The modern Australian workforce is in a state of upheaval. Just look at the rise of the contingent workforce – Australia’s job market has seen a 43% increase in the number of advertised temporary, contract and casual jobs since 2013.
There’s no doubt that contract work is here to stay – but which jobs are on the rise, which jobs aren’t, and what should you do to give yourself the best chance? With entire industries rising and falling overnight, the most successful contractors are those that have the agility and foresight to understand changes in the market and adapt to their environment.
In this article, we’ve analysed the jobs most likely to be in demand, the jobs which aren’t, and what you can do to be competitive. If you’re a contractor interested in the changing world of work, read on.
Where are the jobs?
According to the latest Australian Jobs report, there are around 12.7 million people employed in Australia, with over 3,800,000 being contingent workers. Currently, the majority of these contractors have white-collar opposed to blue-collar roles.
The three main areas of growth include:
- Health care and social assistance – Healthcare remains the largest employing industry in Australia. With Australia’s ageing population and the roll out of the National Disability Insurance Scheme, the demand for nurses, aged care workers and disability support carers is only set to increase. The Australian Jobs report outlines that this industry is projected to have ‘the strongest employment growth of any industry over the five years to May 2023’. As such, there’s an enormous shortage of qualified contingent professionals to meet the demand for high-paying medical jobs, particularly with hospices and assisted living facilities.
- Financial and insurance services – Employers in the financial services and insurance industry remain one of the biggest employers of contingent talent. In the last six months, demand for contingent labour has skyrocketed by 7%. As we’ve outlined in previous blogs, financial services clients are experiencing a declining pool of permanent talent in key finance skills, such as IT, project management & key areas of knowledge (for example, commercial underwriting). Through our work with Macquarie Bank, Medibank and Transurban, we’ve seen this demand firsthand.
- Education and Training – Finally, education is projected to increase dramatically by 2023 – attributed primarily to a growing population and a demand for adults returning to reskill for their careers. In the past, people involved in education and academia have worked in permanent roles; however, with the tapering off of the Federal Government Funding package, and the closure of a number of private schools, full-time engagements have dramatically reduced. Right now, education is the biggest employer of contractor workers – 7% of all staff.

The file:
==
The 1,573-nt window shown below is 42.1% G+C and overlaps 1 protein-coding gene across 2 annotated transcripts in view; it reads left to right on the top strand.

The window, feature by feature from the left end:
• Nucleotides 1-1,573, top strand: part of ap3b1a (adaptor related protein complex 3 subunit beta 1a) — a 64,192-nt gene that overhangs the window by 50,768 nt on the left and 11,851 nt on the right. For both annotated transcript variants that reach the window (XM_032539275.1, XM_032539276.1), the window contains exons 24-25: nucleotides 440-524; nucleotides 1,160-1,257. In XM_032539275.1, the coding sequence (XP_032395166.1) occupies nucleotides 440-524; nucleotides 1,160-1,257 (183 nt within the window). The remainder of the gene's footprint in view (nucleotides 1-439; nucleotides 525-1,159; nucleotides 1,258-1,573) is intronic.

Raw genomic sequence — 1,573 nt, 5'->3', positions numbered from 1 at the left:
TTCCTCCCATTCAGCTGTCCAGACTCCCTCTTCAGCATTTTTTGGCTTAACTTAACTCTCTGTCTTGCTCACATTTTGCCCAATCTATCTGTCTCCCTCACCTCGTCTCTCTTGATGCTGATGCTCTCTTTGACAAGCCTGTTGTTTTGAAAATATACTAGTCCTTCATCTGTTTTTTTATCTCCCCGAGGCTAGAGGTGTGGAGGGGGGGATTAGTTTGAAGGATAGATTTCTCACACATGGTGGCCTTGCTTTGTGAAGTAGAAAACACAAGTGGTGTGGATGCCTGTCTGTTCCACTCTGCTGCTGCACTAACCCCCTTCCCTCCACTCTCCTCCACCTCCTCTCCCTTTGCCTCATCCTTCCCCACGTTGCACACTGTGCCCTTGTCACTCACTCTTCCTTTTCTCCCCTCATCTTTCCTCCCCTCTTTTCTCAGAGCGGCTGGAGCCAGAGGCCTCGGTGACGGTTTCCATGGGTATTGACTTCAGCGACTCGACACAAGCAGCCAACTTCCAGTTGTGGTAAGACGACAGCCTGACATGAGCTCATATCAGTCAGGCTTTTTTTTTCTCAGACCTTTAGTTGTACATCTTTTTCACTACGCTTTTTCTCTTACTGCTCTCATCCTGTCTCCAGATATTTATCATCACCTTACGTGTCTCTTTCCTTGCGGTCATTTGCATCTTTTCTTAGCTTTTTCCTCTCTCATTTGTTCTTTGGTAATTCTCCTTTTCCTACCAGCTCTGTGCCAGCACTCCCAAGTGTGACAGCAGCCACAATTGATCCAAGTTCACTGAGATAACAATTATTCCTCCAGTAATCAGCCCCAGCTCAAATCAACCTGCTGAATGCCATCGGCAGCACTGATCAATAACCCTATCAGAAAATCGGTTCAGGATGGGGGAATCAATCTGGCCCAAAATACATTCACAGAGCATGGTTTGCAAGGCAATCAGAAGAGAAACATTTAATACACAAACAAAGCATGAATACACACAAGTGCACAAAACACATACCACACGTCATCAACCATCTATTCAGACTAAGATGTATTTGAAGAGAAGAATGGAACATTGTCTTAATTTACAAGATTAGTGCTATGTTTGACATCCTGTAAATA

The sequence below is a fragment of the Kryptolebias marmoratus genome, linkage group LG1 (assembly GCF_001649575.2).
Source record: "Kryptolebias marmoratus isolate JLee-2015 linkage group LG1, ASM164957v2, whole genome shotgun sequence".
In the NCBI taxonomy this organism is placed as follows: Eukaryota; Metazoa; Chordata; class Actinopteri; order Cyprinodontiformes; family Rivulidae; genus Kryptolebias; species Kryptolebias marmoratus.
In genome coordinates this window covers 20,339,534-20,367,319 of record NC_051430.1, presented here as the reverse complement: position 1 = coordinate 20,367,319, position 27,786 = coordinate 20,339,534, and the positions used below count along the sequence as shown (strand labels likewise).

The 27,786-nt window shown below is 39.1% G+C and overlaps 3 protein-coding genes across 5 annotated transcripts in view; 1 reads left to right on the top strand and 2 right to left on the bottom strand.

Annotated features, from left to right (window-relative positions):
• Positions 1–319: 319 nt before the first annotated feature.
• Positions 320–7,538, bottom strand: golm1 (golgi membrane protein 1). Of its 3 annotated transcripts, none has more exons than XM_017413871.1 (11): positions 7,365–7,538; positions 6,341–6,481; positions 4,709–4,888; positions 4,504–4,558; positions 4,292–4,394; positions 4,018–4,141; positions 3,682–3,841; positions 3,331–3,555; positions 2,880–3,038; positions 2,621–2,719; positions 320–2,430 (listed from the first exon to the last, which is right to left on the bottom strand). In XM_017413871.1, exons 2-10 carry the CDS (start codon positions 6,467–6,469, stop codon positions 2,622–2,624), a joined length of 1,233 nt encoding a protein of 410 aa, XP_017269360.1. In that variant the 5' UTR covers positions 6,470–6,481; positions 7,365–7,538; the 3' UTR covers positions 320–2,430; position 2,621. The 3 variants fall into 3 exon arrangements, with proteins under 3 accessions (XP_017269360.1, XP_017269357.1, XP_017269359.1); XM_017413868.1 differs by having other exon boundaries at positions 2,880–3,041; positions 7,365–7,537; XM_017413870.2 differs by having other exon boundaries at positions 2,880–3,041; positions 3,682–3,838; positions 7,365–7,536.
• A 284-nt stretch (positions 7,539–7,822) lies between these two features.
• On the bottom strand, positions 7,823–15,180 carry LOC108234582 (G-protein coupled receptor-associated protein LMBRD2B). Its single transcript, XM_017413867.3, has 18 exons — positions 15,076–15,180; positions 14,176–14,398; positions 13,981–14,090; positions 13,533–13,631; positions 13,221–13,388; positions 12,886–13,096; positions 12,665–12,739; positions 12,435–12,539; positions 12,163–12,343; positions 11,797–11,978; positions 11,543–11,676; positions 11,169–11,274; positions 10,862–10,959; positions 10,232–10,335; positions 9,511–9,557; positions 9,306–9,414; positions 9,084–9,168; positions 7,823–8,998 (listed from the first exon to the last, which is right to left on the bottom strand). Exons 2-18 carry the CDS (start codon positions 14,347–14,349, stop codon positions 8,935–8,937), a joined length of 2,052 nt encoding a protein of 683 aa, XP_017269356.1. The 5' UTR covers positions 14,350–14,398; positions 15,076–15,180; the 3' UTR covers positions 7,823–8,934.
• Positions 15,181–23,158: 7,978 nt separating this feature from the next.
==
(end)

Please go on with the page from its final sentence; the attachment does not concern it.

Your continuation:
These three industries should be the key areas of focus for any contract workers looking to capitalise on the shifting workforce of the future.
Where aren’t the jobs?
Not all jobs are on the rise – while healthcare, financial services and education are hotbeds for employment, there are a number of industries that are sharply declining. According to the Committee for economic development of Australia, 40% of Australian jobs will cease to exist in the next 10 years.
The Department of Employment, Skills, Small and Family Business predicts that these industries will have employment falls:
- Machinery and equipment wholesaling – down 8.1%
- Printing – down 4.3%
- Agriculture – down 4%
- Polymer and rubber manufacturing – down 3.2%
The decline of these labour heavy jobs is somewhat attributable to the rise of technology, automation and the disruption of the internet. It’s unlikely there will be an explosion of contractor opportunities in these industries in the near future.
What you can do to find work
With huge shifts in the workforce landscape, contractors need to embrace change and have flexibility. The days of a job for life are long gone – these days, workers can expect to change roles on a frequent basis, and even start in an entirely different industry or location. Contractors with easily transferable skills, as well as those with the ability to adapt, are most likely to succeed.
According to the Australian Jobs report, having ‘the ability to gain new skills and apply existing skills to new contexts will be critical to success in the changing labour market’. Contractors need to constantly self improve – not only seeking education on the job, but finding relevant short courses, seminars or online learning. Additionally, employers are looking for contractors with the right cultural fit – that means emotional intelligence and people skills.
Tom Larter, the CEO of large technology firm WithYouWithMe, says ‘Jobs are changing so fast, you need to get into your first job and then use lifelong learning to build out your skills – we’ve got to speed up the rate that we learn new skills’.
Finally, partner with an organisation that can give you work. CXC operates a talent marketplace called Workforce Exchange, designed to help our contractors find further quality assignments. Our talent pool supplies clients with contractors across energy and resources, telecommunications, technology, infrastructure, media, FMCG and consulting and professional services.